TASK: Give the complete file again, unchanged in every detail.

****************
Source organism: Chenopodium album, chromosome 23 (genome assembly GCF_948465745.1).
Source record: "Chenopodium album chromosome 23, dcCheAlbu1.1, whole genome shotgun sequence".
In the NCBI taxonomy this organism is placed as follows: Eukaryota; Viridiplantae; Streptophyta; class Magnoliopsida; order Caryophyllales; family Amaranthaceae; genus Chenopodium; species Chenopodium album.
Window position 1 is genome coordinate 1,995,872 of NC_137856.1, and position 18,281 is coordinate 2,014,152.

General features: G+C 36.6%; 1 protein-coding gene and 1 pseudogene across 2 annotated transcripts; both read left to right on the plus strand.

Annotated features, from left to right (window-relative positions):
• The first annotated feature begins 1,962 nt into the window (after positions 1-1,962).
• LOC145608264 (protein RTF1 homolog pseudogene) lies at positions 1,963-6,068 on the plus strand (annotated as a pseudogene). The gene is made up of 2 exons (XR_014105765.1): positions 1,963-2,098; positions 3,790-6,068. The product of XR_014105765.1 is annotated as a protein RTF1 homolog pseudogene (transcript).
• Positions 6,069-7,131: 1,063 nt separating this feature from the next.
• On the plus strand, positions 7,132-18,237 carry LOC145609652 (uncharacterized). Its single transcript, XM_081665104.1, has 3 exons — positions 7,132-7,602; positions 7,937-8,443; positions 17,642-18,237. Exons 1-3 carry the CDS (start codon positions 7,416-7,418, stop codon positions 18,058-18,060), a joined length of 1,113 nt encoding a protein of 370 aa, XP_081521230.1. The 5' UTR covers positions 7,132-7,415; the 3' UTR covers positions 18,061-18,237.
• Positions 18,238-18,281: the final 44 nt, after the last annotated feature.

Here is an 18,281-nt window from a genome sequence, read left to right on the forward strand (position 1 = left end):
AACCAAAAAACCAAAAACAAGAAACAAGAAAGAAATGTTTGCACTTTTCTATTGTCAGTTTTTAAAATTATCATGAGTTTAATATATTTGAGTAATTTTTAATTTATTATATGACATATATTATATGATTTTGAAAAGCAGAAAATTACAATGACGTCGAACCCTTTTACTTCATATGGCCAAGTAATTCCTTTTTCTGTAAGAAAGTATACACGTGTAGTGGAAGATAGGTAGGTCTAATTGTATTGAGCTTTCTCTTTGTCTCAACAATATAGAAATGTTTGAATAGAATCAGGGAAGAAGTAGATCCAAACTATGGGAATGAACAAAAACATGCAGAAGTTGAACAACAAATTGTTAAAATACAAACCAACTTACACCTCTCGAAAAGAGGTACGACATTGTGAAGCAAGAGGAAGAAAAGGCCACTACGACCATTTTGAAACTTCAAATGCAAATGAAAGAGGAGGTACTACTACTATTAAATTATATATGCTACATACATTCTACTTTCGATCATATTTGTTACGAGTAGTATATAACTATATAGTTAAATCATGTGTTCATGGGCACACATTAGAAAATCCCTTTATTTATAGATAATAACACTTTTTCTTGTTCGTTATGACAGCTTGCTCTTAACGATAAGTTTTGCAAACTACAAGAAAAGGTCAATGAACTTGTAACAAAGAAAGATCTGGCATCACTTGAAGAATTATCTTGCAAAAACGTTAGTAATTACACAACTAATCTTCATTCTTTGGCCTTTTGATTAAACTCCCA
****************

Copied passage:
Source organism: Chenopodium album, chromosome 23 (genome assembly GCF_948465745.1).
Source record: "Chenopodium album chromosome 23, dcCheAlbu1.1, whole genome shotgun sequence".
In the NCBI taxonomy this organism is placed as follows: Eukaryota; Viridiplantae; Streptophyta; class Magnoliopsida; order Caryophyllales; family Amaranthaceae; genus Chenopodium; species Chenopodium album.
Window position 1 is genome coordinate 1,995,872 of NC_137856.1, and position 18,281 is coordinate 2,014,152.

General features: G+C 36.6%; 1 protein-coding gene and 1 pseudogene across 2 annotated transcripts; both read left to right on the plus strand.

Annotated features, from left to right (window-relative positions):
• The first annotated feature begins 1,962 nt into the window (after positions 1-1,962).
• LOC145608264 (protein RTF1 homolog pseudogene) lies at positions 1,963-6,068 on the plus strand (annotated as a pseudogene). The gene is made up of 2 exons (XR_014105765.1): positions 1,963-2,098; positions 3,790-6,068. The product of XR_014105765.1 is annotated as a protein RTF1 homolog pseudogene (transcript).
• Positions 6,069-7,131: 1,063 nt separating this feature from the next.
• On the plus strand, positions 7,132-18,237 carry LOC145609652 (uncharacterized). Its single transcript, XM_081665104.1, has 3 exons — positions 7,132-7,602; positions 7,937-8,443; positions 17,642-18,237. Exons 1-3 carry the CDS (start codon positions 7,416-7,418, stop codon positions 18,058-18,060), a joined length of 1,113 nt encoding a protein of 370 aa, XP_081521230.1. The 5' UTR covers positions 7,132-7,415; the 3' UTR covers positions 18,061-18,237.
• Positions 18,238-18,281: the final 44 nt, after the last annotated feature.

Here is an 18,281-nt window from a genome sequence, read left to right on the forward strand (position 1 = left end):
AACCAAAAAACCAAAAACAAGAAACAAGAAAGAAATGTTTGCACTTTTCTATTGTCAGTTTTTAAAATTATCATGAGTTTAATATATTTGAGTAATTTTTAATTTATTATATGACATATATTATATGATTTTGAAAAGCAGAAAATTACAATGACGTCGAACCCTTTTACTTCATATGGCCAAGTAATTCCTTTTTCTGTAAGAAAGTATACACGTGTAGTGGAAGATAGGTAGGTCTAATTGTATTGAGCTTTCTCTTTGTCTCAACAATATAGAAATGTTTGAATAGAATCAGGGAAGAAGTAGATCCAAACTATGGGAATGAACAAAAACATGCAGAAGTTGAACAACAAATTGTTAAAATACAAACCAACTTACACCTCTCGAAAAGAGGTACGACATTGTGAAGCAAGAGGAAGAAAAGGCCACTACGACCATTTTGAAACTTCAAATGCAAATGAAAGAGGAGGTACTACTACTATTAAATTATATATGCTACATACATTCTACTTTCGATCATATTTGTTACGAGTAGTATATAACTATATAGTTAAATCATGTGTTCATGGGCACACATTAGAAAATCCCTTTATTTATAGATAATAACACTTTTTCTTGTTCGTTATGACAGCTTGCTCTTAACGATAAGTTTTGCAAACTACAAGAAAAGGTCAATGAACTTGTAACAAAGAAAGATCTGGCATCACTTGAAGAATTATCTTGCAAAAACGTTAGTAATTACACAACTAATCTTCATTCTTTGGCCTTTTGATTAAACTCCCA